One of the reasons for the great impact of migration on language abilities is the fact that the national language situations vary from country to country. In Germany and Austria, the linguistic set-up can be considered as exceptional case because in other countries of the world it is not common that all language registers are available in all varieties (Schwabl et al., 2011, p. 77). That is the case, because the languages that were once spoken by the society have been raised and thus became the written language which meant higher accessability to the written register for the whole language society (Schwabl et al., 2011, p. 77). The linguistic repertoire of Austrian speakers comprises a continuum of varieties of Austrian-German which makes it easy for them to learn other language registers because of the close proximity (Vollmann et al., 2011, p. 9). Children who grow up in thd Western Europe countries are confronted with literacy everywhere and it is normal for them (Vollmann et al., 2011, p. 9). The written culture became – and it still is – present in everyday life which therefore must be regarded as an exception if we compare it to the language situations in other countries (Schwabl et al., 2011, p. 77). National multilingualism is the exact opposite that can be found in the rest of the world and it means that families use a different register or even language – an intimate and informal one – at home than in public situations, where a formal and written register is necessary. The latter one is often only available for a small amount of people (Schwabl et al., 2011, p. 77; Vollmann et al., 2011, p. 9). This means that literacy is not normal for children from oral language communites which can be reflected in their language attitude: written language is something for the educated elite (Vollmann et al., 2011, p. 9). Of course, the monolingual vision of the Western European countries is portratyed idealized but still the better accessability of the written register for everyone is given (Schwabl et al., 2011, p. 77). All in all, there is linguistic variability in every national state, but in Western European countries there are many varieties that have representations for all registers and in other countries there are many different languages that do not all have representations for every register. So, immigrants should acquire a standard variety of the country and then develop the necessary registers for educational success (Schwabl et al., 2011, pp. 77-78). Since the oral structures preceed the written language skills they must be lerant beforehand (Schwabl et al. 2011: 78) because oral competences in the first language do not automatically lead to the development of literate language skills in someone’s first or second language (Vollmann et al., 2011, p. 10). If someone has elaborated a literate register in his first language the learner can transfer this knowledge to the second language and it is easier to develop academic language skills in the second language, too (Vollmann et al., 2011, p. 10). On the contrary, if a child has not developed written language skills in its first language, there is no basis to transfer knowledge (Vollmann et al., 2011, p. 10).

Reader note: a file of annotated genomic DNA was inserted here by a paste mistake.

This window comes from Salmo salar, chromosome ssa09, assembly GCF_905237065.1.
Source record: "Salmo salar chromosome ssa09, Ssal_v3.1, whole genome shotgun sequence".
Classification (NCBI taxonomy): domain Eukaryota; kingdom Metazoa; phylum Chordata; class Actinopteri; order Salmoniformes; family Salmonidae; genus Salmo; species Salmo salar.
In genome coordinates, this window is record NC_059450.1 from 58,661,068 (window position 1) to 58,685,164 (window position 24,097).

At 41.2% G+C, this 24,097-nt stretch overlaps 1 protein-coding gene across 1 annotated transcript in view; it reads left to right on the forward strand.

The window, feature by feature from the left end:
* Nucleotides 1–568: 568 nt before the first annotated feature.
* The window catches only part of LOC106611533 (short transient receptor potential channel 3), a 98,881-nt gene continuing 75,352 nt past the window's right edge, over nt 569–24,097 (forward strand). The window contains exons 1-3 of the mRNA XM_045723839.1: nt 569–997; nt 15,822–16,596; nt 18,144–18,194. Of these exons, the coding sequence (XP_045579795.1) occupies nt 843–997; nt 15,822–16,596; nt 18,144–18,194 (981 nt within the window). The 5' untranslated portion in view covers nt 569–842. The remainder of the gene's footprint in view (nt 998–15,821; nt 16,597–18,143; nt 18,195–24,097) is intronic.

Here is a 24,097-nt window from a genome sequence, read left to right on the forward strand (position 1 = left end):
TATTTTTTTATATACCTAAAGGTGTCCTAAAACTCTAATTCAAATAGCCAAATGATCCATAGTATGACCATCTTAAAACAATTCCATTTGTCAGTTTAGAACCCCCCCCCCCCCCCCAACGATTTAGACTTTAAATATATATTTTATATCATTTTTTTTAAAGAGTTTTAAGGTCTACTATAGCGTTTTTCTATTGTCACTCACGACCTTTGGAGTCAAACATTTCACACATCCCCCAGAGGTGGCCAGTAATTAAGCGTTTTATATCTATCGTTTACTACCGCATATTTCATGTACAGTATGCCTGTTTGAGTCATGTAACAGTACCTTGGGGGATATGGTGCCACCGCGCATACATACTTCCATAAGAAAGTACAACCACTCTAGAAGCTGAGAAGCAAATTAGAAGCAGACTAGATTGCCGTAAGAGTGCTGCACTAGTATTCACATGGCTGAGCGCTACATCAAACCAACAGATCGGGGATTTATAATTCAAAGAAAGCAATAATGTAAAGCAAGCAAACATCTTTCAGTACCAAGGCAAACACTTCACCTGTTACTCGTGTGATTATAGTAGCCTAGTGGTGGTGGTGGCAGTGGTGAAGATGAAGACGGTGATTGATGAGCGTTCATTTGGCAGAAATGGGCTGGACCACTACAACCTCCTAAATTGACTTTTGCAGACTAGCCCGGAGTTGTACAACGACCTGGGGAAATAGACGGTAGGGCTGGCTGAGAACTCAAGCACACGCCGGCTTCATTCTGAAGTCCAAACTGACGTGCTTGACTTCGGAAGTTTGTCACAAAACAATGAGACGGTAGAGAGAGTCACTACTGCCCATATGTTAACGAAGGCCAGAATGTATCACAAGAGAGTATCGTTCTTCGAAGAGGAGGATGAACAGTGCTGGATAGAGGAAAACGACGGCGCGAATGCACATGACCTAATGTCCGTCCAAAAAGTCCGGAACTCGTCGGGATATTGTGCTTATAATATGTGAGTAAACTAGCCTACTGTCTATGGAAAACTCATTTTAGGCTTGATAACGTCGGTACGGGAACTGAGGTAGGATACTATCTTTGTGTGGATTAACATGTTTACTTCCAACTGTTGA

Migration leads to language contact and in the course of language contact there are linguistic phenomena that arise. It can lead to special forms in the second language that finally coexist with other varieties of the language – so called ethonlects emerge (Schwabl, 2015, p. 31). These ethonlects differentiate phonetically and lexically in a special way from the standard variety and they form a sort of transition to the standard language (Schwabl, 2015, p. 31). Language contact also implies an encounter of languages with different socio-linguistic states and different cultural functions (Schwabl, 2015, p. 31).
Families that experience a language shift often stick to speaking their first language at home although studies found out that most parents use the new language for communication with their children or they make use of code switching strategies that include the new language (Myers-Scotton, 2006, p. 101). The first language of the family, in case it is a minority language in the country they immigrated to, can hardly withstand a language shift to the major language, although coexistence is possible if each language “has its own domains” (Myers-Scotton, 2006, p. 103). But in general, the more prestigious language will rather survive (Myers-Scotton, 2006, pp. 103-104).